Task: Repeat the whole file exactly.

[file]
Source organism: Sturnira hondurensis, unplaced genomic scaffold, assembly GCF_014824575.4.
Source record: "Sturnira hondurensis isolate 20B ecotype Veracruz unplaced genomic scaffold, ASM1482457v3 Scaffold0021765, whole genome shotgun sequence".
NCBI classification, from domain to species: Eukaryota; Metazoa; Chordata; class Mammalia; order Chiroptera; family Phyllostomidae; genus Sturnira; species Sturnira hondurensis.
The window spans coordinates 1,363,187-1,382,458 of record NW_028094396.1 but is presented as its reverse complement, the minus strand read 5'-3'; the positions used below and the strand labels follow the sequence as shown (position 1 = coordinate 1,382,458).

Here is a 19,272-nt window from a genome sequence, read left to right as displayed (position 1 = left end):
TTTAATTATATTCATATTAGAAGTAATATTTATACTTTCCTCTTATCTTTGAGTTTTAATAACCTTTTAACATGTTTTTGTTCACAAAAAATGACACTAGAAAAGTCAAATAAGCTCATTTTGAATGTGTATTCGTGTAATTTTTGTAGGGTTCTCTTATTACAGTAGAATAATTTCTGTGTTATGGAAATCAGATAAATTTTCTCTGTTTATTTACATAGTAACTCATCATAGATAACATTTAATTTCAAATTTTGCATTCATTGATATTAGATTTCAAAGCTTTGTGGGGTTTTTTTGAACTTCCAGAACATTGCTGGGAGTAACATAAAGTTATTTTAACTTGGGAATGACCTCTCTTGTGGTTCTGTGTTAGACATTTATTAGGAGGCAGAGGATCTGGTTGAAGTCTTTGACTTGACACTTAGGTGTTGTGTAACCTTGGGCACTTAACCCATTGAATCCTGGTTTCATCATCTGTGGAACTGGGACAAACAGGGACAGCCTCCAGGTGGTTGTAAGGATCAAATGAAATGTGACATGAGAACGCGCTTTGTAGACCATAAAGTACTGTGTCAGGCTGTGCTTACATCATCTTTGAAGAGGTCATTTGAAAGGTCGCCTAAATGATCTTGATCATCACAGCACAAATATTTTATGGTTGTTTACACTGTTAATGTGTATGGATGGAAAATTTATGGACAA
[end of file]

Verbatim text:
Source organism: Sturnira hondurensis, unplaced genomic scaffold, assembly GCF_014824575.4.
Source record: "Sturnira hondurensis isolate 20B ecotype Veracruz unplaced genomic scaffold, ASM1482457v3 Scaffold0021765, whole genome shotgun sequence".
NCBI classification, from domain to species: Eukaryota; Metazoa; Chordata; class Mammalia; order Chiroptera; family Phyllostomidae; genus Sturnira; species Sturnira hondurensis.
The window spans coordinates 1,363,187-1,382,458 of record NW_028094396.1 but is presented as its reverse complement, the minus strand read 5'-3'; the positions used below and the strand labels follow the sequence as shown (position 1 = coordinate 1,382,458).

Here is a 19,272-nt window from a genome sequence, read left to right as displayed (position 1 = left end):
TTTAATTATATTCATATTAGAAGTAATATTTATACTTTCCTCTTATCTTTGAGTTTTAATAACCTTTTAACATGTTTTTGTTCACAAAAAATGACACTAGAAAAGTCAAATAAGCTCATTTTGAATGTGTATTCGTGTAATTTTTGTAGGGTTCTCTTATTACAGTAGAATAATTTCTGTGTTATGGAAATCAGATAAATTTTCTCTGTTTATTTACATAGTAACTCATCATAGATAACATTTAATTTCAAATTTTGCATTCATTGATATTAGATTTCAAAGCTTTGTGGGGTTTTTTTGAACTTCCAGAACATTGCTGGGAGTAACATAAAGTTATTTTAACTTGGGAATGACCTCTCTTGTGGTTCTGTGTTAGACATTTATTAGGAGGCAGAGGATCTGGTTGAAGTCTTTGACTTGACACTTAGGTGTTGTGTAACCTTGGGCACTTAACCCATTGAATCCTGGTTTCATCATCTGTGGAACTGGGACAAACAGGGACAGCCTCCAGGTGGTTGTAAGGATCAAATGAAATGTGACATGAGAACGCGCTTTGTAGACCATAAAGTACTGTGTCAGGCTGTGCTTACATCATCTTTGAAGAGGTCATTTGAAAGGTCGCCTAAATGATCTTGATCATCACAGCACAAATATTTTATGGTTGTTTACACTGTTAATGTGTATGGATGGAAAATTTATGGACAA